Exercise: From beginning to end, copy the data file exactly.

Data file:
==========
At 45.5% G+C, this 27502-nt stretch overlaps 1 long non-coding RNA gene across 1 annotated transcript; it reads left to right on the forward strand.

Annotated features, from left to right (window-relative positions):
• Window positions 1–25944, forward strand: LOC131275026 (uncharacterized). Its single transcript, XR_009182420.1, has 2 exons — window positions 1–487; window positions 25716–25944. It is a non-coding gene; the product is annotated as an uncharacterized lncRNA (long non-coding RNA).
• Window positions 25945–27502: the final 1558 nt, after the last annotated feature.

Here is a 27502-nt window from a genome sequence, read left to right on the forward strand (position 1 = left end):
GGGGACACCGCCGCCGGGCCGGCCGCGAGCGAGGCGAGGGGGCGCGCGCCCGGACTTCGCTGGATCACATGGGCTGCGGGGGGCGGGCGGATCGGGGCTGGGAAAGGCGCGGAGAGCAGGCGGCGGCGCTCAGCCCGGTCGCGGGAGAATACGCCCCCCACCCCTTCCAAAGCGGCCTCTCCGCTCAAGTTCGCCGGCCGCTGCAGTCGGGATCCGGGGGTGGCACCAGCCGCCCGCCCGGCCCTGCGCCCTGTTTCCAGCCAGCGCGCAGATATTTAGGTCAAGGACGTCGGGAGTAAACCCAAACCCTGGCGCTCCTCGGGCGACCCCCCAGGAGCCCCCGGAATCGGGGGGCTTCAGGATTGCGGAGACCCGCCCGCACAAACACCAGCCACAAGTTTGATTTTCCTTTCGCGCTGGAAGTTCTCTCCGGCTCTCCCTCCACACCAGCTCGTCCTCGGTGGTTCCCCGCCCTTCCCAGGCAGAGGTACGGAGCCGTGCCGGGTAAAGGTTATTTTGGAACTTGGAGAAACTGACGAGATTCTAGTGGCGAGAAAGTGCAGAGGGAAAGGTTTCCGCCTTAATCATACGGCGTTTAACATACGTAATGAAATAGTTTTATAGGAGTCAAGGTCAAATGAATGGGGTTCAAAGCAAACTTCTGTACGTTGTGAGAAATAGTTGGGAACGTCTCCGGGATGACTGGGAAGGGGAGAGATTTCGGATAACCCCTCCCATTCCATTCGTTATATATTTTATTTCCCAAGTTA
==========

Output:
At 45.5% G+C, this 27502-nt stretch overlaps 1 long non-coding RNA gene across 1 annotated transcript; it reads left to right on the forward strand.

Annotated features, from left to right (window-relative positions):
• Window positions 1–25944, forward strand: LOC131275026 (uncharacterized). Its single transcript, XR_009182420.1, has 2 exons — window positions 1–487; window positions 25716–25944. It is a non-coding gene; the product is annotated as an uncharacterized lncRNA (long non-coding RNA).
• Window positions 25945–27502: the final 1558 nt, after the last annotated feature.

Here is a 27502-nt window from a genome sequence, read left to right on the forward strand (position 1 = left end):
GGGGACACCGCCGCCGGGCCGGCCGCGAGCGAGGCGAGGGGGCGCGCGCCCGGACTTCGCTGGATCACATGGGCTGCGGGGGGCGGGCGGATCGGGGCTGGGAAAGGCGCGGAGAGCAGGCGGCGGCGCTCAGCCCGGTCGCGGGAGAATACGCCCCCCACCCCTTCCAAAGCGGCCTCTCCGCTCAAGTTCGCCGGCCGCTGCAGTCGGGATCCGGGGGTGGCACCAGCCGCCCGCCCGGCCCTGCGCCCTGTTTCCAGCCAGCGCGCAGATATTTAGGTCAAGGACGTCGGGAGTAAACCCAAACCCTGGCGCTCCTCGGGCGACCCCCCAGGAGCCCCCGGAATCGGGGGGCTTCAGGATTGCGGAGACCCGCCCGCACAAACACCAGCCACAAGTTTGATTTTCCTTTCGCGCTGGAAGTTCTCTCCGGCTCTCCCTCCACACCAGCTCGTCCTCGGTGGTTCCCCGCCCTTCCCAGGCAGAGGTACGGAGCCGTGCCGGGTAAAGGTTATTTTGGAACTTGGAGAAACTGACGAGATTCTAGTGGCGAGAAAGTGCAGAGGGAAAGGTTTCCGCCTTAATCATACGGCGTTTAACATACGTAATGAAATAGTTTTATAGGAGTCAAGGTCAAATGAATGGGGTTCAAAGCAAACTTCTGTACGTTGTGAGAAATAGTTGGGAACGTCTCCGGGATGACTGGGAAGGGGAGAGATTTCGGATAACCCCTCCCATTCCATTCGTTATATATTTTATTTCCCAAGTTA